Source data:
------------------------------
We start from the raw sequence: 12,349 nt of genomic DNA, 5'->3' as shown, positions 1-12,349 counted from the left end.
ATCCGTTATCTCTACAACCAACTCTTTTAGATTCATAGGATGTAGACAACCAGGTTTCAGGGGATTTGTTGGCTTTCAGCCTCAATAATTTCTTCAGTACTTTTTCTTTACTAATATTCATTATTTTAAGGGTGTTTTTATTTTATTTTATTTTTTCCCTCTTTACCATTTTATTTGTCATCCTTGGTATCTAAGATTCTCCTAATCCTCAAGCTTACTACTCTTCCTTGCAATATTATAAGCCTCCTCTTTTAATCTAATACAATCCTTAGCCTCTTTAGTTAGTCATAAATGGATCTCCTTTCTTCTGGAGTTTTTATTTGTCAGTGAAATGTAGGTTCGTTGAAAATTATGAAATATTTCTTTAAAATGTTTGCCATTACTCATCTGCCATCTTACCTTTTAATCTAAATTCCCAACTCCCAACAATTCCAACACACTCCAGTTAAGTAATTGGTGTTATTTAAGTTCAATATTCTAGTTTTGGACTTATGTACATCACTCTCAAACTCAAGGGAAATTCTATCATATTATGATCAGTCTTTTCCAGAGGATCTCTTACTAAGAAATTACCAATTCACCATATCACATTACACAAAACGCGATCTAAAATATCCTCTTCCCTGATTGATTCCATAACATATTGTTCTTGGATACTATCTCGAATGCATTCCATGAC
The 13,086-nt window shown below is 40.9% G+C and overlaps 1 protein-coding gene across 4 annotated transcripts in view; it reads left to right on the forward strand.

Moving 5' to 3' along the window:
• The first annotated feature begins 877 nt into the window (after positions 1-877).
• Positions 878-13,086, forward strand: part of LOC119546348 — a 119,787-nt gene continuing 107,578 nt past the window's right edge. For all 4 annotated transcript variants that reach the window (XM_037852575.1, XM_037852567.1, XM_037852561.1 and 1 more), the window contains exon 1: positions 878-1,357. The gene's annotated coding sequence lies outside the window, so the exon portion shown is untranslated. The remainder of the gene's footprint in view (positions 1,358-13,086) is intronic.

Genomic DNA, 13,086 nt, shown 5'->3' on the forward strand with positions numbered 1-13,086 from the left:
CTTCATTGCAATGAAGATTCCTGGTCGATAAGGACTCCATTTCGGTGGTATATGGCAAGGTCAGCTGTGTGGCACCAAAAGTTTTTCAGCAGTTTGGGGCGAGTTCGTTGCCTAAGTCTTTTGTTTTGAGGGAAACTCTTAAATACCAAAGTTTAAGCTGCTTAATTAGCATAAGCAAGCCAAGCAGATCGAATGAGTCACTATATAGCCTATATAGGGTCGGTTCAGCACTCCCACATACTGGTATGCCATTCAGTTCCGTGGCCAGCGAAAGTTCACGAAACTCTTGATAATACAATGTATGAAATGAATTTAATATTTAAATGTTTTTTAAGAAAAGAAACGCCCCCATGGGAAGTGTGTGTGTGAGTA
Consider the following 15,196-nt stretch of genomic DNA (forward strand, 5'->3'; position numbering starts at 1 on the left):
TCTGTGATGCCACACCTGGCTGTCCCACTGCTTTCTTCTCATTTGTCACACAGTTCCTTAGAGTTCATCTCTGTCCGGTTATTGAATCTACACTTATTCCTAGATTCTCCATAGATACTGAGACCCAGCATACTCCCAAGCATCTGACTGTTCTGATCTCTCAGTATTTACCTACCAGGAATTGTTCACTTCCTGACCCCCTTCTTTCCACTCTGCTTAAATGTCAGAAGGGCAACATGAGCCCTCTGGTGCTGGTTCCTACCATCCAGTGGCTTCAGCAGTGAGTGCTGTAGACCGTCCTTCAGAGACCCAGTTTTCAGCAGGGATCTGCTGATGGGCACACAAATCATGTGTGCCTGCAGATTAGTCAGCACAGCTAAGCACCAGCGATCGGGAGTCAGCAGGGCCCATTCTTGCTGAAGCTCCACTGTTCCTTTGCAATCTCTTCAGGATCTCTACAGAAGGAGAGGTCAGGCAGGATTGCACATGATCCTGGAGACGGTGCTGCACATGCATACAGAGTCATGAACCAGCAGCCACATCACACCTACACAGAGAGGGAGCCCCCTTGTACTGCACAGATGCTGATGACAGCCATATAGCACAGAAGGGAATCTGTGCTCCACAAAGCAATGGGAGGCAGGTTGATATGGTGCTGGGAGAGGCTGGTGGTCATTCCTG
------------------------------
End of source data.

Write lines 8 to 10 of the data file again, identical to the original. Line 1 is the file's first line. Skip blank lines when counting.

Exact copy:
CTTCATTGCAATGAAGATTCCTGGTCGATAAGGACTCCATTTCGGTGGTATATGGCAAGGTCAGCTGTGTGGCACCAAAAGTTTTTCAGCAGTTTGGGGCGAGTTCGTTGCCTAAGTCTTTTGTTTTGAGGGAAACTCTTAAATACCAAAGTTTAAGCTGCTTAATTAGCATAAGCAAGCCAAGCAGATCGAATGAGTCACTATATAGCCTATATAGGGTCGGTTCAGCACTCCCACATACTGGTATGCCATTCAGTTCCGTGGCCAGCGAAAGTTCACGAAACTCTTGATAATACAATGTATGAAATGAATTTAATATTTAAATGTTTTTTAAGAAAAGAAACGCCCCCATGGGAAGTGTGTGTGTGAGTA
Consider the following 15,196-nt stretch of genomic DNA (forward strand, 5'->3'; position numbering starts at 1 on the left):
TCTGTGATGCCACACCTGGCTGTCCCACTGCTTTCTTCTCATTTGTCACACAGTTCCTTAGAGTTCATCTCTGTCCGGTTATTGAATCTACACTTATTCCTAGATTCTCCATAGATACTGAGACCCAGCATACTCCCAAGCATCTGACTGTTCTGATCTCTCAGTATTTACCTACCAGGAATTGTTCACTTCCTGACCCCCTTCTTTCCACTCTGCTTAAATGTCAGAAGGGCAACATGAGCCCTCTGGTGCTGGTTCCTACCATCCAGTGGCTTCAGCAGTGAGTGCTGTAGACCGTCCTTCAGAGACCCAGTTTTCAGCAGGGATCTGCTGATGGGCACACAAATCATGTGTGCCTGCAGATTAGTCAGCACAGCTAAGCACCAGCGATCGGGAGTCAGCAGGGCCCATTCTTGCTGAAGCTCCACTGTTCCTTTGCAATCTCTTCAGGATCTCTACAGAAGGAGAGGTCAGGCAGGATTGCACATGATCCTGGAGACGGTGCTGCACATGCATACAGAGTCATGAACCAGCAGCCACATCACACCTACACAGAGAGGGAGCCCCCTTGTACTGCACAGATGCTGATGACAGCCATATAGCACAGAAGGGAATCTGTGCTCCACAAAGCAATGGGAGGCAGGTTGATATGGTGCTGGGAGAGGCTGGTGGTCATTCCTG